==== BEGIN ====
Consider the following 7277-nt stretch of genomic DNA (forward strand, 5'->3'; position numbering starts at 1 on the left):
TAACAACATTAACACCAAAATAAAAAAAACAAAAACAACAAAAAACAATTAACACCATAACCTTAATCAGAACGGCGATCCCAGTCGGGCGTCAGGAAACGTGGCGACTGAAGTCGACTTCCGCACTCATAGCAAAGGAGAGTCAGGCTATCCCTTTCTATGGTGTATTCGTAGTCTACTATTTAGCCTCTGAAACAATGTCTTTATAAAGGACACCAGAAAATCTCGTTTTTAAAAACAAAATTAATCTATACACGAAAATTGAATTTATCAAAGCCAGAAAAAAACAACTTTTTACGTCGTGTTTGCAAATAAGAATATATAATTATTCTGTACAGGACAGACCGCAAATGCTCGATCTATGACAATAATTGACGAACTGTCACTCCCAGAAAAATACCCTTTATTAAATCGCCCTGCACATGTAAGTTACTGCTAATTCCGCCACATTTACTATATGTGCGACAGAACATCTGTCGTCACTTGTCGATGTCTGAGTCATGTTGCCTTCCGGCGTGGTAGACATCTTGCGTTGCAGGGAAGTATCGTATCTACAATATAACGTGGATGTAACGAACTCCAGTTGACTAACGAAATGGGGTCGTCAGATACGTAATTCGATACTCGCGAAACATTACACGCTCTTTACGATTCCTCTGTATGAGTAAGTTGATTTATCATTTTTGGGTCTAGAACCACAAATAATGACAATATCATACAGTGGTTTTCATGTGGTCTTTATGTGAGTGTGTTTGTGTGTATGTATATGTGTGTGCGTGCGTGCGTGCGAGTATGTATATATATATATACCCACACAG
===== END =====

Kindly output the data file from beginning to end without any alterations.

Consider the following 7277-nt stretch of genomic DNA (forward strand, 5'->3'; position numbering starts at 1 on the left):
TAACAACATTAACACCAAAATAAAAAAAACAAAAACAACAAAAAACAATTAACACCATAACCTTAATCAGAACGGCGATCCCAGTCGGGCGTCAGGAAACGTGGCGACTGAAGTCGACTTCCGCACTCATAGCAAAGGAGAGTCAGGCTATCCCTTTCTATGGTGTATTCGTAGTCTACTATTTAGCCTCTGAAACAATGTCTTTATAAAGGACACCAGAAAATCTCGTTTTTAAAAACAAAATTAATCTATACACGAAAATTGAATTTATCAAAGCCAGAAAAAAACAACTTTTTACGTCGTGTTTGCAAATAAGAATATATAATTATTCTGTACAGGACAGACCGCAAATGCTCGATCTATGACAATAATTGACGAACTGTCACTCCCAGAAAAATACCCTTTATTAAATCGCCCTGCACATGTAAGTTACTGCTAATTCCGCCACATTTACTATATGTGCGACAGAACATCTGTCGTCACTTGTCGATGTCTGAGTCATGTTGCCTTCCGGCGTGGTAGACATCTTGCGTTGCAGGGAAGTATCGTATCTACAATATAACGTGGATGTAACGAACTCCAGTTGACTAACGAAATGGGGTCGTCAGATACGTAATTCGATACTCGCGAAACATTACACGCTCTTTACGATTCCTCTGTATGAGTAAGTTGATTTATCATTTTTGGGTCTAGAACCACAAATAATGACAATATCATACAGTGGTTTTCATGTGGTCTTTATGTGAGTGTGTTTGTGTGTATGTATATGTGTGTGCGTGCGTGCGTGCGAGTATGTATATATATATATACCCACACAG